9/4/09

"Galaxy nearly destroyed," says local scientist...

"...The encounter could create a time paradox, the results of which could cause a chain reaction that would unravel the very fabric of the space time continuum, and destroy the entire universe! Granted, that's a worse case scenario. The destruction might in fact be very localized, limited to merely our own galaxy."
Doc Brown, Hill Valley, 2015


So, John Daly-Peoples, of the National Business Review, writes a preview of the performance of Mahler's Sixth Symphony by the Auckland Philharmonia.


figure 1: A different John Daly playing a little shirtless golf. Not fun to look at.

MAHLER'S TRAGIC TALE

This week the Auckland Philharmonia will be playing one of the first and probably the greatest autobiographical symphony of the twentieth century with Gustav Mahler’s sixth symphony.

Autobiographical symphony? Okay, I guess. Premiered in 1906, and sometimes know by the editorial title "Tragic Symphony", many historians, and even Mahler's wife have made overtures of the autobiographical meanings in the work.

However, Mahler was seemingly at a happy point in his life, having recently married Alma Schindler and enjoyed the birth of a baby daughter during the composition of the piece...but hey, I didn't know the guy, perhaps it was inner torment.


But I digress...

Beethoven’s great symphonies portray mankind in a heroic manner. He attempted to show man in pursuit of higher aims but they were figures of almost mythic proportions.

I guess it is true that you can't write about Mahler without mentioning Beethoven...

Mahler on the other hand puts himself at the centre of the music with the music expressing his own fears, emotions and aspirations.

Like the contemporary thinkers such as Sigmund Freud he was endeavoring to find the universal truths from within the individual.


Composed in the early years of the twentieth century the sixth symphony...

wait for it...

Composed in the early years of the twentieth century the sixth symphony presages the tumultuous world evenmts [sic] to come.

The symphony does what now? Presages? So it's not just autobiographical, it's a fortune teller?


figure B: Who knew?

Is Mahler not aware that having knowledge of the future could possibly screw up the space-time Continuum and endanger his own existence?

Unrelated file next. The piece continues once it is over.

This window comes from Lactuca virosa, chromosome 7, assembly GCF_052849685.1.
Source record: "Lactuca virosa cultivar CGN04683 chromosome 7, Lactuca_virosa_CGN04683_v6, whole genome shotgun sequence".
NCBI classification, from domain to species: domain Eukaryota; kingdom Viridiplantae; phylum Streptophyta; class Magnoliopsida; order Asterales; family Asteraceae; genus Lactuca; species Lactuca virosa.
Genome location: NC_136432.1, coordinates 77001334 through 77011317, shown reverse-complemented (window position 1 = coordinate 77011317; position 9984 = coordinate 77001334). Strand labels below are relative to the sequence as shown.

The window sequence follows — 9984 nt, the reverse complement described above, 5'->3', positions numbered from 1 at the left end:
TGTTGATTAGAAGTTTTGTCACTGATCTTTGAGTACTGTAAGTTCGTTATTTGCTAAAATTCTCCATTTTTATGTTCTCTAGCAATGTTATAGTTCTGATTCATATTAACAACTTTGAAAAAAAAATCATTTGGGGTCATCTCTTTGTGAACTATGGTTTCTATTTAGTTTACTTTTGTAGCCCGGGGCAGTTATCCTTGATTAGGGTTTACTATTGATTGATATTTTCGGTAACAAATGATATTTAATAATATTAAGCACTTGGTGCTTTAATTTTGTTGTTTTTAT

figure trois: "Marvin, you gotta play. See that's where they kiss for the first time on the dance floor. And if there's no music, they can't dance. If they can't dance, they can't kiss. If they can't kiss they can't fall in love, and I'm history. "

And oh, "evenmts"
?

It also prefigures the calamities which would afflict the composer; the death of his daughter, his loss of prestige in being dumped from the Vienna Sate Opera and his being diagnosed with a terminal heart condition.

Damn. I wonder how his fate would have been different if he had just added more cowbell?

Are we not at least a little surprised that Mahler had supernatural powers? Is this common knowledge -- Mahler gazed into the future and wrote a symphony about what he saw?

Guess so. Although, to be fair, in the original program notes Mahler added this little anecdote that may illuminate his omens of doom in the work:

"Last night, Darth Vader came down from planet Vulcan and told me that if I didn't take Lorraine out that he'd melt my brain."


figure 4: Darth Vader presages tumultuous world events to Mahler.


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From now on, when writing and thinking intellectually about music, can we agree to seek out rational explanations for the underlying story behind a piece of music rather than to attribute mystical powers? Thanks.


4 comments:

Danny Liss said...

For better or worse, this sort of thing is always going to be part of the narrative with Mahler. While the article certainly could have been better, the whole Kindertotenlieder and Symph- er, Das Lied von der Erde situations do color the way people look at his life.

I mean, I have a degree in music theory and don't buy the whole "c-minor chords are intrinsically sad" BS (which I recognize is actually cultural conditioning), so I'm about as by-the-books as they get, and yet I don't listen to Mahler in any sort of moving vehicle. His life brings out the melodramatic in people, and the music doesn't really do anything to stop it.

Sator Arepo said...

Danny's probably right; well, at least I agree with what he's saying. Still, articles such as this, instead of being taken at face value, open up discussions about the subject, which I think is Gustav's intent.

Plus that John Daly pic is pretty awesome.

Danny Liss said...

The other thing that I forgot to mention last night is that in The Unanswered Question, Leonard Bernstein comes really close to suggesting that the last movement of Mahler's 9th is about, among other things, the Kennedy Assassination. His catalogue hits pretty much every cataclysmic event in the Western World from 1909-1973.

We can't know what the narrative might have been for Mahler had he lived another 25-35 years and produced another 10-20 symphonies. That's probably the only way the world would be able to take his symphonies of middle age at face value.

Sator Arepo said...

Ah, almost forgot.

In re: "evenmts":

A) Colorful Aussie colloquialism (presumably shorthand for "events which contain Mathilda" [who, presumably, waltzes])

B) Merely another case of lack of quality and/or any editing; which is funny both because it's a typo and we all do it, *and* because it's a typo, and some people are paid to catch those things when other people write words for money.

Bonus pointless Simpsons reference:

Money, if you'll recall, can be exchanged for goods and services.